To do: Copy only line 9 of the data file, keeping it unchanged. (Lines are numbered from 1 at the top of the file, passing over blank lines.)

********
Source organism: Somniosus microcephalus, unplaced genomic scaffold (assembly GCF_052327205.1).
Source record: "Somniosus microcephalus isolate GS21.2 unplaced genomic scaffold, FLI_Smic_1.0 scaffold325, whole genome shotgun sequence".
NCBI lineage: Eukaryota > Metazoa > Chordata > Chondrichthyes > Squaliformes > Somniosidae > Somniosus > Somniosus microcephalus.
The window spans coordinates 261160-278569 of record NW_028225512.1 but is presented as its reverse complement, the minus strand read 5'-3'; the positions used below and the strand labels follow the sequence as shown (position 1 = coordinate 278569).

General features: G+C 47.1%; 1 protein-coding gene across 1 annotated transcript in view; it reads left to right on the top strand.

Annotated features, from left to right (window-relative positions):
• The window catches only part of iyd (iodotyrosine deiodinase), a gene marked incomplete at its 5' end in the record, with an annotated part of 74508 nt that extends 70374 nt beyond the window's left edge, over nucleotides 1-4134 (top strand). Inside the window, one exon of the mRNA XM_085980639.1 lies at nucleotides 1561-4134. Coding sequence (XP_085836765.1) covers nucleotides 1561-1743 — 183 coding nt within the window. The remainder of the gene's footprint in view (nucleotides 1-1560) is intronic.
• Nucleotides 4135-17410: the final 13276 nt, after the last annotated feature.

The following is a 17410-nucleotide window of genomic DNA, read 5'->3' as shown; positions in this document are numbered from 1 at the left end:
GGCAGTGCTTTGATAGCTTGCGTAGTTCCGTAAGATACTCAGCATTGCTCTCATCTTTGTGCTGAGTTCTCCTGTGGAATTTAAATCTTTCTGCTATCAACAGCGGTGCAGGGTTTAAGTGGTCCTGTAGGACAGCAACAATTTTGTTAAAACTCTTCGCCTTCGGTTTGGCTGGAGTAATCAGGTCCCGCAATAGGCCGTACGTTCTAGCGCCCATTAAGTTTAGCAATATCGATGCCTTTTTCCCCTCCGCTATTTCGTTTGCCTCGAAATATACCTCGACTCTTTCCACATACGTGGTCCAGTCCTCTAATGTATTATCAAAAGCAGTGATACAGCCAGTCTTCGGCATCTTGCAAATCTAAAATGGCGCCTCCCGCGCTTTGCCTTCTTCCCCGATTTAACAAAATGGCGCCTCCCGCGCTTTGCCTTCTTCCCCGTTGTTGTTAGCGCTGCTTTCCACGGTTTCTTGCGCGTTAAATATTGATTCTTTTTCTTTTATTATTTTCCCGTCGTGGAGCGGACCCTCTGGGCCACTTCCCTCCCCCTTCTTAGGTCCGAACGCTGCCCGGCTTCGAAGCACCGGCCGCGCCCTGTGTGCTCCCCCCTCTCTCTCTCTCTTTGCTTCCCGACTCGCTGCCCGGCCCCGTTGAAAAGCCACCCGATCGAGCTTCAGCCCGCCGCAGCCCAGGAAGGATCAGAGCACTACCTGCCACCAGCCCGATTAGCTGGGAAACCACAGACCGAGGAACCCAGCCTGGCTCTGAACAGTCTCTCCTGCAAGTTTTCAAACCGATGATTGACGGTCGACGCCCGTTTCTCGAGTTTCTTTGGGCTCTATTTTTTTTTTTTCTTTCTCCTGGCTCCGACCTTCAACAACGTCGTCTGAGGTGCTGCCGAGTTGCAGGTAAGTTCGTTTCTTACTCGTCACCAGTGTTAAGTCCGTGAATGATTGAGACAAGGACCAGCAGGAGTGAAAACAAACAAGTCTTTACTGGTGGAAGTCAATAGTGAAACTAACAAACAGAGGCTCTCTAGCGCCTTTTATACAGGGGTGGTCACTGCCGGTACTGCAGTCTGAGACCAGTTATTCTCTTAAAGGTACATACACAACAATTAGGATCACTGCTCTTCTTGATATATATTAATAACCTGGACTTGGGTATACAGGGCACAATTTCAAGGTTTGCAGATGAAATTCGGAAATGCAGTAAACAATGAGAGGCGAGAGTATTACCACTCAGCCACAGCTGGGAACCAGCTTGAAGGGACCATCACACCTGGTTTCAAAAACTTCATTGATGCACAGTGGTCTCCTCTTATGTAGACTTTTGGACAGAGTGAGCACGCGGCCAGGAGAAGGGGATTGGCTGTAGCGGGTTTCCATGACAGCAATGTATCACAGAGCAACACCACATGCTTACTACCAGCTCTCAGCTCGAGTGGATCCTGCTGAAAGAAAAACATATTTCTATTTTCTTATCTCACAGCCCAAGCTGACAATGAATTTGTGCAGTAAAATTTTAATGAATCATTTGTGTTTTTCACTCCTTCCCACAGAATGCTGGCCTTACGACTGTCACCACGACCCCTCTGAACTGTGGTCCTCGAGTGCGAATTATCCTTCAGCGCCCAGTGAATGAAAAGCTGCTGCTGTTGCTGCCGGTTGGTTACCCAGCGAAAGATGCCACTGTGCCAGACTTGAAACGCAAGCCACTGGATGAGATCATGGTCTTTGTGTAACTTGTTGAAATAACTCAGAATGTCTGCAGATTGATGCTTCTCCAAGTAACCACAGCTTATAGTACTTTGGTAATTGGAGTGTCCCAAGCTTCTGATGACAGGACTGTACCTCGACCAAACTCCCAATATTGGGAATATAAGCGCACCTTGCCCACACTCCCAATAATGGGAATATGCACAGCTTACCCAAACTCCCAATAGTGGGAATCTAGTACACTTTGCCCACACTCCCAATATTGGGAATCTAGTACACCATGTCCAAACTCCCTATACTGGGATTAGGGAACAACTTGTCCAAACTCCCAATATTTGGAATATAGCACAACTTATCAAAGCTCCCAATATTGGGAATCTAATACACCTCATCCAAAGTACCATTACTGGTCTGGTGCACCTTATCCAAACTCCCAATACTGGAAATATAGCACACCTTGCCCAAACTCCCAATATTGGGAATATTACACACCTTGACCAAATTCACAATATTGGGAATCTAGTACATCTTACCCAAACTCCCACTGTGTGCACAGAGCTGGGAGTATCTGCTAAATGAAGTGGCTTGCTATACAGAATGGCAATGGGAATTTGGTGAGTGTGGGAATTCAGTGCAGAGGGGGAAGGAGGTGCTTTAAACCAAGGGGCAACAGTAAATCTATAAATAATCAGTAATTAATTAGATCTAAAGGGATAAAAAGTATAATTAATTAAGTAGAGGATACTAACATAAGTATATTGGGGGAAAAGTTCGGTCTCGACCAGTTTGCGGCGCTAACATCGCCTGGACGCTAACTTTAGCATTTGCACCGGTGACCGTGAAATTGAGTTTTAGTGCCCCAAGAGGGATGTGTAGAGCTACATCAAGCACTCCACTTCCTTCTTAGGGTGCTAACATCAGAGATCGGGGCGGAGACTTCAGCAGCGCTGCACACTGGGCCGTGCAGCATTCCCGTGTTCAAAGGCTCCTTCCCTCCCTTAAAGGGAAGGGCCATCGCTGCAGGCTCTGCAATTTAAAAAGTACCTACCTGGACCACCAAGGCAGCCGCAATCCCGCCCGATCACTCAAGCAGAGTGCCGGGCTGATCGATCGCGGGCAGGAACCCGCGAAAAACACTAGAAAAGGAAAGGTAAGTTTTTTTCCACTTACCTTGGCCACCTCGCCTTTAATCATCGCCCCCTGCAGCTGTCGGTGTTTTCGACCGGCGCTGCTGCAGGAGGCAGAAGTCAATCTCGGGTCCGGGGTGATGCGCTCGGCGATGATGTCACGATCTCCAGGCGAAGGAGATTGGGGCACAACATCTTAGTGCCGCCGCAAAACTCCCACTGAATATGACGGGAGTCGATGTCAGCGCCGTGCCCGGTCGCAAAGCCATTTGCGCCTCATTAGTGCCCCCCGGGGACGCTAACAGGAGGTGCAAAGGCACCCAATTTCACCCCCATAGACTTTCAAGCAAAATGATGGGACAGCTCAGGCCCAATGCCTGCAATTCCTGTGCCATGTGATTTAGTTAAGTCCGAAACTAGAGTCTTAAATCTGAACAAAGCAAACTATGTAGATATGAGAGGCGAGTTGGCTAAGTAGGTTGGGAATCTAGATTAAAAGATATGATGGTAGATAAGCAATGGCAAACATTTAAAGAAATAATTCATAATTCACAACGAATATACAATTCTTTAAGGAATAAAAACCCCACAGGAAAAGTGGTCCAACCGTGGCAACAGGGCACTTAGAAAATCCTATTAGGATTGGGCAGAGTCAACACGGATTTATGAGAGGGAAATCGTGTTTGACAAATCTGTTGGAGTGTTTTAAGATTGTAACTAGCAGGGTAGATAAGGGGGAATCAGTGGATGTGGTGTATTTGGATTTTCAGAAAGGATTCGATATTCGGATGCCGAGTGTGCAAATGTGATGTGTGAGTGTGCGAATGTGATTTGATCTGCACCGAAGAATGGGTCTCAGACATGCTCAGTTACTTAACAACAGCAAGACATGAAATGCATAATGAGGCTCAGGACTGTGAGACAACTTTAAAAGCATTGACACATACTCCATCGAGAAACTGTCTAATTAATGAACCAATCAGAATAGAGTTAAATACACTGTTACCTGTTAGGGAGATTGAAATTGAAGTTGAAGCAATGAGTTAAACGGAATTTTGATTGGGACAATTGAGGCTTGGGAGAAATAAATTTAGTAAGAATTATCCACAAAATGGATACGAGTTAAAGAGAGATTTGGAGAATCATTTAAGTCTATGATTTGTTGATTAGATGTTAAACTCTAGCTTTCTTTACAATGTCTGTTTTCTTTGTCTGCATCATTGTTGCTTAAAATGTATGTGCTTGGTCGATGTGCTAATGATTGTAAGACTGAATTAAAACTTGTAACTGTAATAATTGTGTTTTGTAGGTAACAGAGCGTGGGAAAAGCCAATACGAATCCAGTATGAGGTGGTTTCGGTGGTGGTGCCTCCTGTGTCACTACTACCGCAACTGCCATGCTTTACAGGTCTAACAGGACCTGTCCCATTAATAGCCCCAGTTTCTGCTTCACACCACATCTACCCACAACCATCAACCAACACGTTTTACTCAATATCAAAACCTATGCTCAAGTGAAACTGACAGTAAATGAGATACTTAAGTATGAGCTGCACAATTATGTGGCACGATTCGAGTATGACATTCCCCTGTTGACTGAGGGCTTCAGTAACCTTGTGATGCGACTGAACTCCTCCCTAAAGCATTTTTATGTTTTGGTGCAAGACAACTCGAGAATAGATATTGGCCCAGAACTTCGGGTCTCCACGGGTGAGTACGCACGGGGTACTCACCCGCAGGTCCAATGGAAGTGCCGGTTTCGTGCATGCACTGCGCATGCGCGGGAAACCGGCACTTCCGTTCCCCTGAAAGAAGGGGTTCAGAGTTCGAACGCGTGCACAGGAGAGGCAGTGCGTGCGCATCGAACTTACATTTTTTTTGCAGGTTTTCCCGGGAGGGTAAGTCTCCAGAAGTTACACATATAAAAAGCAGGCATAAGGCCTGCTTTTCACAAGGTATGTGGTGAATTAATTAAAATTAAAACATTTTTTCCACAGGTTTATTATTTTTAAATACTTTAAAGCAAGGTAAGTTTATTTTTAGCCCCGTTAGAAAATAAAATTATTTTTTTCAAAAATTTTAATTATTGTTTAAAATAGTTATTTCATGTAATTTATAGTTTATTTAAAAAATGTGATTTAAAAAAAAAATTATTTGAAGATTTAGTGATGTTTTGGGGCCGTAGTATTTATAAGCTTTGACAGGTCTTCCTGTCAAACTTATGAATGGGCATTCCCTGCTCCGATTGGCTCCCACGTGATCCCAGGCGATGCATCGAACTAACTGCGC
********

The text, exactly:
The following is a 17410-nucleotide window of genomic DNA, read 5'->3' as shown; positions in this document are numbered from 1 at the left end: